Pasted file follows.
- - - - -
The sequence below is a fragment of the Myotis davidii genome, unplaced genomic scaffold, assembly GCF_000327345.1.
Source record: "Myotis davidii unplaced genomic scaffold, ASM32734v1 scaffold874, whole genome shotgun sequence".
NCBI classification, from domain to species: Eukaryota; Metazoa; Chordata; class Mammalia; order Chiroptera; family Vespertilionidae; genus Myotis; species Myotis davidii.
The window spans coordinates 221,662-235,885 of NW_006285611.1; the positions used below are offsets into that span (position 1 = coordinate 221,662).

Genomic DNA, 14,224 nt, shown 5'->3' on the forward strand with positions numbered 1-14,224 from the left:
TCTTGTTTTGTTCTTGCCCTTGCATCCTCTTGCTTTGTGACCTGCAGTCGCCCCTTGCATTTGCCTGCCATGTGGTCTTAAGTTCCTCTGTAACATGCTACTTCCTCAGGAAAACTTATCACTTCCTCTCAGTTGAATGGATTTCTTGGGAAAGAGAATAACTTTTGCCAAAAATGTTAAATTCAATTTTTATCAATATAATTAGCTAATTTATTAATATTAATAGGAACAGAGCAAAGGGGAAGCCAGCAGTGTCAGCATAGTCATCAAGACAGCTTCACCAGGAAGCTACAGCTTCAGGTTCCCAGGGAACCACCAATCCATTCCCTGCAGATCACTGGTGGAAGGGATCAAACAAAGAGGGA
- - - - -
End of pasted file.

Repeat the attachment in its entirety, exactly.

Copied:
The sequence below is a fragment of the Myotis davidii genome, unplaced genomic scaffold, assembly GCF_000327345.1.
Source record: "Myotis davidii unplaced genomic scaffold, ASM32734v1 scaffold874, whole genome shotgun sequence".
NCBI classification, from domain to species: Eukaryota; Metazoa; Chordata; class Mammalia; order Chiroptera; family Vespertilionidae; genus Myotis; species Myotis davidii.
The window spans coordinates 221,662-235,885 of NW_006285611.1; the positions used below are offsets into that span (position 1 = coordinate 221,662).

Genomic DNA, 14,224 nt, shown 5'->3' on the forward strand with positions numbered 1-14,224 from the left:
TCTTGTTTTGTTCTTGCCCTTGCATCCTCTTGCTTTGTGACCTGCAGTCGCCCCTTGCATTTGCCTGCCATGTGGTCTTAAGTTCCTCTGTAACATGCTACTTCCTCAGGAAAACTTATCACTTCCTCTCAGTTGAATGGATTTCTTGGGAAAGAGAATAACTTTTGCCAAAAATGTTAAATTCAATTTTTATCAATATAATTAGCTAATTTATTAATATTAATAGGAACAGAGCAAAGGGGAAGCCAGCAGTGTCAGCATAGTCATCAAGACAGCTTCACCAGGAAGCTACAGCTTCAGGTTCCCAGGGAACCACCAATCCATTCCCTGCAGATCACTGGTGGAAGGGATCAAACAAAGAGGGA